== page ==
The River Chick – Rebecca Greebon
My first experience with true Anxiety came roaring in on the coat tails of my introduction to Motherhood. Don’t get me wrong – it’s not that I had never felt anxious up to that point. You don’t live for long on this planet before walking through a moment (or six) of nervousness as you face the challenges of life. I’m not talking about those times. I’m talking about Anxiety, with a well-deserved capital “A”, as it is most certainly one of the big guns. I’m talking about the mind-numbing, gut-clenching, breath-hitching, all-consuming episodes of panic and/or despair that make you dread the day, or the night, or the hour, or all the moments in between. I’m talking about the inability to stop shaking, or think clearly, or cling to reason, or feel confident that it will ever get better and you will ever feel “normal” again.
It’s exhausting. It’s defeating.
It hit me shortly after the birth of my first son.
I didn’t know then that I was experiencing postpartum issues. I didn’t know that it was actually a very common problem for new moms. I only knew that I was exhausted and overwhelmed, swamped by the vicious cycle of hormone fluctuations my body was experiencing. I was rattled, and disappointed in myself.
What kind of mother was I? Why wasn’t I bursting with joy into the world of baby? Why did I start shaking every day around lunch time, escalating into full-blown panic by dark as I contemplated yet another night of crying (his and mine) and frustration? Why did I dread having visitors as well as being alone? Leaving the house as well as staying inside? Sure, I was tired….but so are all new parents. It was no cause for a meltdown.
Every flippant “that’s Motherhood” comment tossed my way when I tried to verbalize how I felt only served to cement my feelings of failure and apprehension.
I had a beautiful, healthy baby boy, perfection personified (if perfection has colic). Yet, I couldn’t find my bliss, couldn’t celebrate the blessing before me. I was lost and discouraged, trapped in angst.
One of my girlfriends, a mother of two, came to see me. I sat rigidly on the couch, smiling and nodding as she cooed over my little prince. I murmured sounds of agreement, keeping my face neutral. After a few minutes, she turned to look at me and in a gentle voice said, “You know, it’s okay if you’re not in love with him, yet.”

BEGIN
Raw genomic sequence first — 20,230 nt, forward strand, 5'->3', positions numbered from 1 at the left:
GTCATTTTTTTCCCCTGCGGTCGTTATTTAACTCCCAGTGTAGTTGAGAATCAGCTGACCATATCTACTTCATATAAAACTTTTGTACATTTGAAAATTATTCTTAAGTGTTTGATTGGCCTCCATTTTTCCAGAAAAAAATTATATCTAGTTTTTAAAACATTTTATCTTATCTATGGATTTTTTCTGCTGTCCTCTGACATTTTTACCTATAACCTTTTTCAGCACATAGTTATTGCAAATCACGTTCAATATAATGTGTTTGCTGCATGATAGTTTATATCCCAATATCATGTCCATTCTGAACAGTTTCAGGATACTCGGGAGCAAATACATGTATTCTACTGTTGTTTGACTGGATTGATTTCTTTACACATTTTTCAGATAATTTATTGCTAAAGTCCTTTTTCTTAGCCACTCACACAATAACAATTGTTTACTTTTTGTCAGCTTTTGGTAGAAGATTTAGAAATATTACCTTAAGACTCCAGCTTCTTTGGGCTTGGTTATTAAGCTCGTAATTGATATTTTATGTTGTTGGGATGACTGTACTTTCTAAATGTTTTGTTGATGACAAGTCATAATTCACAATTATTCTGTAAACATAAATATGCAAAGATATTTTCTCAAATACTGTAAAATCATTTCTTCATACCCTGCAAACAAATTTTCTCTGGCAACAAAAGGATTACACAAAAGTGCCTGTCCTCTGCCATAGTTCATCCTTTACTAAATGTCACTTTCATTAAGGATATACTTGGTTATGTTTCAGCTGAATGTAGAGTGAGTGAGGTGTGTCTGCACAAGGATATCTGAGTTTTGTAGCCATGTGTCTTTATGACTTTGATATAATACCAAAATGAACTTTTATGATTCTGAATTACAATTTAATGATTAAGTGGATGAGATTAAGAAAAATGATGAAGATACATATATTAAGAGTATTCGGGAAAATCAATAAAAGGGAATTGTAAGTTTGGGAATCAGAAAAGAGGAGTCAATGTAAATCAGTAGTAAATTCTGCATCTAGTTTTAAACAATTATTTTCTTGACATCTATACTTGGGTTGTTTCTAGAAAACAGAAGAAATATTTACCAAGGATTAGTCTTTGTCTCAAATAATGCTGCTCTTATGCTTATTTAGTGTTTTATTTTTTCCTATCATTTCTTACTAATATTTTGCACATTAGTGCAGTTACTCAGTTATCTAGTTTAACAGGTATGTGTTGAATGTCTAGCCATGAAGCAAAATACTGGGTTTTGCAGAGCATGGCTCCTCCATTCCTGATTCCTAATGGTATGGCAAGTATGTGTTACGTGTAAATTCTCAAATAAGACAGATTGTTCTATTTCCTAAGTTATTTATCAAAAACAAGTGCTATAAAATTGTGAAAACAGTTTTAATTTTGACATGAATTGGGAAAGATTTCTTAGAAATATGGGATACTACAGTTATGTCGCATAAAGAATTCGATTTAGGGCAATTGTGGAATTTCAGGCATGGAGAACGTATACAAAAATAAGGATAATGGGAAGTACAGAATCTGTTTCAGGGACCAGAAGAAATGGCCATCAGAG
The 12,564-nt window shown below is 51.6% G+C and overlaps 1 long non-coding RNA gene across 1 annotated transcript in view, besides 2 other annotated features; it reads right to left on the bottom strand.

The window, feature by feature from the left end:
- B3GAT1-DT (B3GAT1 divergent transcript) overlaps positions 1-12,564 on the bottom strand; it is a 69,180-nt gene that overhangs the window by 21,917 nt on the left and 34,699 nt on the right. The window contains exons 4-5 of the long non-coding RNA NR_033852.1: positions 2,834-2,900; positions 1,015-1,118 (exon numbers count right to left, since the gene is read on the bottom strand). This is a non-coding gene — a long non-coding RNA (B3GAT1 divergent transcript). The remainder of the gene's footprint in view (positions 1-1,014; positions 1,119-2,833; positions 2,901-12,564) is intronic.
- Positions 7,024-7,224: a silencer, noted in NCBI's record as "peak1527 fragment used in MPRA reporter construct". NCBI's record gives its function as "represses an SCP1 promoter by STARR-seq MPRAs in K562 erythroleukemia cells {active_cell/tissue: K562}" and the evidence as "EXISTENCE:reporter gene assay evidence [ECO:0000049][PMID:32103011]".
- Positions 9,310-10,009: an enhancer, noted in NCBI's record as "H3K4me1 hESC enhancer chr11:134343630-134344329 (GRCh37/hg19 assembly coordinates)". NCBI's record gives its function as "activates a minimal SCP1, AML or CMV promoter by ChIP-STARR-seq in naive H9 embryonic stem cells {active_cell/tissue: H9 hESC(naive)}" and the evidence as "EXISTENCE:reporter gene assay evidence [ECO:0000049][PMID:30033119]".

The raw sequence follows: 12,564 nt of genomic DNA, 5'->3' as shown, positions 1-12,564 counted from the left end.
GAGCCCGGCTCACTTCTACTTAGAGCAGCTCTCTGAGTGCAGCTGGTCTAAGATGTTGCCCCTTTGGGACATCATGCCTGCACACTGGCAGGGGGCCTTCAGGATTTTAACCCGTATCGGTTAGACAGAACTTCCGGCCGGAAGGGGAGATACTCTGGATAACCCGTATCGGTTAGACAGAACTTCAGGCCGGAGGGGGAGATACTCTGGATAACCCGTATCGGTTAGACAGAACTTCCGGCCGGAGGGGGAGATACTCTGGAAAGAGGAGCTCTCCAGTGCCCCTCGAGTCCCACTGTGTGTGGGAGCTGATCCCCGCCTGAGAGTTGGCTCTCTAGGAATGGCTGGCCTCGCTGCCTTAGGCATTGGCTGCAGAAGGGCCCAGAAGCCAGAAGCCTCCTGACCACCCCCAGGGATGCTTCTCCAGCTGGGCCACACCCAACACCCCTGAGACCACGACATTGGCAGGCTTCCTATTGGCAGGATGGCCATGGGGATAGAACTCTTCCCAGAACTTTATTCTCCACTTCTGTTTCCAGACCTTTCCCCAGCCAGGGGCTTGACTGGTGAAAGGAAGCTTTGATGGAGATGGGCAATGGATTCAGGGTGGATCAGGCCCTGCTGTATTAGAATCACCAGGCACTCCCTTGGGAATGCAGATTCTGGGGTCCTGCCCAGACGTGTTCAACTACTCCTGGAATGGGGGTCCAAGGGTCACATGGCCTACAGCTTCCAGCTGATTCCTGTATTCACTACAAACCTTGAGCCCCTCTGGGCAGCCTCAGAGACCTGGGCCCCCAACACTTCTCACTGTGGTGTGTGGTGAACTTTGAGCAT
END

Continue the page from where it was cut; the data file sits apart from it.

I stared my friend, sitting beside me with not a trace of judgment or censure on her face, and the tears began to flow. With that one simple statement, she set me free – not from the Anxiety itself (if only it were that easy), but from the shame that had come with it. And with the loss of shame, the grip it had on my heart loosened a little.
I began to pray, openly and earnestly, about my broken heart. I stopped pretending, even in my innermost thoughts, that I was ok, and refused to settle for being shattered. I spoke to God daily, pouring out my feelings and fears, asking for signs, reassurance and strength. I sang songs of praise as I rocked my way through the hours, weeks and months, humming the tunes when I couldn’t choke out the words.
They say that postpartum issues get worse with subsequent children. I am here to attest to the truth of that statement. Anxiety came racing back with a vengeance after the birth of our second son, this time with added physical manifestations. It was at least as terrible the second time around. And the third, when our daughter was born.
Yet, it was different in that I had been set free from the need to hide, and in the light, the darkness could not smother me.
I asked for help. I reached out to other moms, and discussed my brokenness with raw honesty. Most importantly, I armed myself with Truth (also worthy of capitalization). I remembered to first find Father and then clung to Him.
I revisited Mark 4:35-40, telling the story of the wind and the waves to myself repeatedly. The phrase “He’s in the boat” became my mantra.
Because He is, you know. In the boat. Always.
No matter how high the waves get, or how loud the thunder crashes, it cannot drown Him out. It cannot take away our access to Christ. It cannot stop the cries of our hearts from reaching His ears.
There is power in that. All we need to do is unleash it. Even when we’re weak, or shaking, or face down on the floor….. If we can muster up the strength to roll over, we’ll be looking up.
And that’s a start.
The River Chick – Rebecca Greebon
I’m a girl, in every sense of the word…which means I have a host of labels – wife, mother, daughter, sister, friend, mentor, co-worker, partner, giggler, crier, speaker, listener, and (best of all) child of the One True King. I started writing because I have a passion to share with all the other girls (and guys) out there just how amazing they are, and how much they are loved, and how important and blessed every day is, even when we are lost or crazy or distracted or completely over ourselves and the world.
The link to my blog is theriverchick.com – it’s a mostly anecdotal, inspirational blog to encourage and maybe teach a little along the way. I sometimes do devotional series as well. I’m fairly new to the blogging world, so it’s not super big or fancy. I got started because I am a Director of Women’s Ministry for our church, and love to support, encourage and create community. In our current virtual world, online writing helps with that goal.